'The learned counsel for the assessed has raised several objections to the assessment. Firstly, according to him, the Income-tax Officer could not possibly have completed a valid assessment without an appropriate order from the Commissioner of Income-tax under section 124(4) of the Income-tax Act. According to him no protective assessment was permissible where the jurisdiction of the Income-tax Officer was in challenge. He went on to contend that since the assessment was ab initio void, the Appellate Assistant Commissioner of Income-tax could not give it a new lease of life by setting it aside and directing the Income-tax Officer to remove the illegality which had rendered the assessment null and void.'
12. The departmental representative, on the other hand, contended :
The question of jurisdiction of the Income-tax Officer was not justiciable before the appellate authorities and he relied on the decision of the Supreme Court in Rai Bahadur Seth Teomal v. Commissioner of Income-tax : 36ITR9(SC) . He also contended that in view of the decision of the Supreme Court in Estate of Late Rangalal Jajodia v. Commissioner of Income-tax : 79ITR505(SC) , there could be no objection to any appellate authority giving a direction to the Income-tax Officer to remove an illegality assuming that there was any illegality.'
13. The Tribunal apparently accepted the main contention raised on behalf of the assessed, namely, that where there is any question about the jurisdiction of the ITO the same has necessarily to be referred to the CIT and that if the ITO proceeded to make an assessment without referring the matter to the CIT, such an assessment would be null and void. Such a contention, it found, was supported by the decision in the case of Dina Nath Hemraj  2 ITC 304 . The Tribunal, however, proceeded to consider whether the question of jurisdiction could be gone into by them and observed as follows :
'But on a careful reading of that decision and the provisions of section 124(4) and 124(7), we are inclined to the view that section 124(4) if read harmoniously with section 124(7) does not result in an assessment being illegal just because the Income-tax Officer fails to get the jurisdiction determined by the Commissioner of Income-tax. As we see it, there are two alternatives before the authorities. The first alternative is that the issue of jurisdiction is raised before the assessment is completed, it is decided by the Commissioner and the decision of the Commissioner is final. It is to this case that the decision of the Supreme Court in : 36ITR9(SC) relied on by the departmental representative would apply. The second alternative is that the Income-tax Officer or the two Income-tax Officer frame the assessment or assessments notwithstanding the objection of the assessed. In that case the assessment loses the immunity from attack to the jurisdiction which is granted by sections 124(4) and 124(5) and would be open to review by the appellate authorities in the light of the relevant provisions of the law. The relevant provision of law is in section 124(7) according to which notwithstanding anything contained in section 124 (which would include sections 124(4), 124(5) and 124(6) the Income-tax Officer has all the powers conferred under the Act in respect of any income accruing or arising or received within the area for which he is appointed.'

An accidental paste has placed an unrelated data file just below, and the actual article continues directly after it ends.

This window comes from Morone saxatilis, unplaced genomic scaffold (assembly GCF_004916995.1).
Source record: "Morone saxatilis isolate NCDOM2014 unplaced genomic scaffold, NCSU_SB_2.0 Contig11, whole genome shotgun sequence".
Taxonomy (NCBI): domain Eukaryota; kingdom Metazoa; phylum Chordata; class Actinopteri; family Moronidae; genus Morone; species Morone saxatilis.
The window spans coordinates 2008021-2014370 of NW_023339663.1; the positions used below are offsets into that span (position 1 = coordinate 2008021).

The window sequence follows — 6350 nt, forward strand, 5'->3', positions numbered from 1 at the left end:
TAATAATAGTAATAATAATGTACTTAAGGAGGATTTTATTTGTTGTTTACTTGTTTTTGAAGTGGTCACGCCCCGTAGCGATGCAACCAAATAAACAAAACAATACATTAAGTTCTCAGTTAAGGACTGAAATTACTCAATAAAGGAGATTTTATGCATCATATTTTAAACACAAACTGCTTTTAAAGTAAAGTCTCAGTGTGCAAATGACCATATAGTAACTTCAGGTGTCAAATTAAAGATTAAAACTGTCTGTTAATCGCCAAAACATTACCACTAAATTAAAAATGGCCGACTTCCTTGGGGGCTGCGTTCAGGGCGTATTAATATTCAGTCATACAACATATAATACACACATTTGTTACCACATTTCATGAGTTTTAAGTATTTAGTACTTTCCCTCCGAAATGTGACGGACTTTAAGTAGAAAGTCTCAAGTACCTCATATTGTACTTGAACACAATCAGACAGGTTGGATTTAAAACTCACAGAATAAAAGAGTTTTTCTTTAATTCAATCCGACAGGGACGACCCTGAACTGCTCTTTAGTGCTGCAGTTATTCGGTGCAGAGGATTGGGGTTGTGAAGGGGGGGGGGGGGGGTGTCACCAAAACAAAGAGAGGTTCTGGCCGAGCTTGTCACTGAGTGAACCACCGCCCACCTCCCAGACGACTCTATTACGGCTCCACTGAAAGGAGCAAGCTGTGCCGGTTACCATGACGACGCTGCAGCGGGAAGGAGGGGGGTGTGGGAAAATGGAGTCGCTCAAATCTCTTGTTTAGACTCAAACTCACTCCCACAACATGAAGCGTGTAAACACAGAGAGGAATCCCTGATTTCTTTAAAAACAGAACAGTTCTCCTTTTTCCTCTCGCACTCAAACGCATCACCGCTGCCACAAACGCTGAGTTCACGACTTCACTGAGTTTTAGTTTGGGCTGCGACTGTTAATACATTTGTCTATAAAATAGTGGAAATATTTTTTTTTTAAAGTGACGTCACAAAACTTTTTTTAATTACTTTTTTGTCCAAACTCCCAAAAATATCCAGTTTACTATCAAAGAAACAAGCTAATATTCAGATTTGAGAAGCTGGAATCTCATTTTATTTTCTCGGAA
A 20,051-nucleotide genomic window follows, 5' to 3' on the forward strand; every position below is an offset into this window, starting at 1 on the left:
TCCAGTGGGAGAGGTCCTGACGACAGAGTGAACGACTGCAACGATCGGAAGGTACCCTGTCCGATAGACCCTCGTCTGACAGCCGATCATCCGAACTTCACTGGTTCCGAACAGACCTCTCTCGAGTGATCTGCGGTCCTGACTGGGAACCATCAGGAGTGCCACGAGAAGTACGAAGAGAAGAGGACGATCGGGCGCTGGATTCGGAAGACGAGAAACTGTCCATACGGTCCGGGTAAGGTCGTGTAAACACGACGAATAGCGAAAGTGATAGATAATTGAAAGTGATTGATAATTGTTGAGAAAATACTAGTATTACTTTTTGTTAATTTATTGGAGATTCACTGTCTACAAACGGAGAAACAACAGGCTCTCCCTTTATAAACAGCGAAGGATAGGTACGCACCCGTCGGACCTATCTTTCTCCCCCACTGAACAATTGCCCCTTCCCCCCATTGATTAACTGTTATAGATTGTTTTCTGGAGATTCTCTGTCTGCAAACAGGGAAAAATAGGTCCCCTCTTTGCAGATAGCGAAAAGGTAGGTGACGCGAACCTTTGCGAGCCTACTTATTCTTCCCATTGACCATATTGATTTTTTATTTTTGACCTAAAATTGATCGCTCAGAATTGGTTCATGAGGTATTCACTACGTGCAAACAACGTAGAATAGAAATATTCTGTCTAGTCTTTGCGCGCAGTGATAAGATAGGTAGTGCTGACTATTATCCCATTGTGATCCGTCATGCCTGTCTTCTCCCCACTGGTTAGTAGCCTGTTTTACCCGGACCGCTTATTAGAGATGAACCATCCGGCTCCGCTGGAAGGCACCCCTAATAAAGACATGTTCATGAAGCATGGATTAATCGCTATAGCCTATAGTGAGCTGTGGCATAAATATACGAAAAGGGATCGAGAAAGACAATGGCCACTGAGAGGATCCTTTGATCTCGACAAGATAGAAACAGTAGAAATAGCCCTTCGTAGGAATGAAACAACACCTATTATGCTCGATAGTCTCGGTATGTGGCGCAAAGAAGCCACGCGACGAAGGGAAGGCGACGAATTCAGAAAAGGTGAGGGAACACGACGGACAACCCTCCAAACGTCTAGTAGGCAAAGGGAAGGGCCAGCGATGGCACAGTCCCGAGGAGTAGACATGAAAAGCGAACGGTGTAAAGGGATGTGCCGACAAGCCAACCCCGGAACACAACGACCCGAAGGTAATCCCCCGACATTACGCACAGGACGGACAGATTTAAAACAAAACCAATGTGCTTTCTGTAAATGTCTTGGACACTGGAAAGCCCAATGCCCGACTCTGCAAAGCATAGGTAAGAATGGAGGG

14. In the light of this conclusion the Tribunal proceeded to examine the other provisions contained in s. 124 and, referring to sub-s. (7) - which was applicable notwithstanding anything contained in sub-ss. (4) to (6) - observed :
'This clearly means that if the income assessed accrues or arises or is received within the area for which the Income-tax Officer concerned is appointed, the assessment cannot be impugned on the ground that his jurisdiction was challenged by the assessed and the Income-tax Officer failed to refer the question of jurisdiction to the Commissioner. If the Income-tax Officer who had assumed jurisdiction notwithstanding the challenge by the assessed or if one of the two Income-tax Officers who had assumed jurisdiction does in fact have jurisdiction in terms of section 124(7) the assessment made by him will not be invalidated merely by reason of the fact that he did not get jurisdiction endorsed by the Commissioner. If on the other hand, it is found that the Income-tax Officer had no jurisdiction in terms of section 124(7), the assessment was clearly without proper foundation and was liable to be annulled. It is significant that even in the Calcutta decision reference is made to a similar provision in the old Act, i.e., section 64(4). But since the question in that case turned on the determination of the principal place of business, their Lordships did not attach any importance to that provision. But, with respect, section 124(7) was an integral part of the whole of the section and it is significant that it begins with the words 'notwithstanding anything contained in this section'. These words indicate an overriding significance. We are, thereforee, of the view that the failure of the Income-tax Officer in the present case to refer the question of jurisdiction to the Commissioner did not by itself render the assessment illegal if on examination it was found that the Income-tax Officer in question, i.e., the Income-tax Officer, Distt. III, Ward-D, had jurisdiction to assess the income in the light of the provisions of section 124(7).'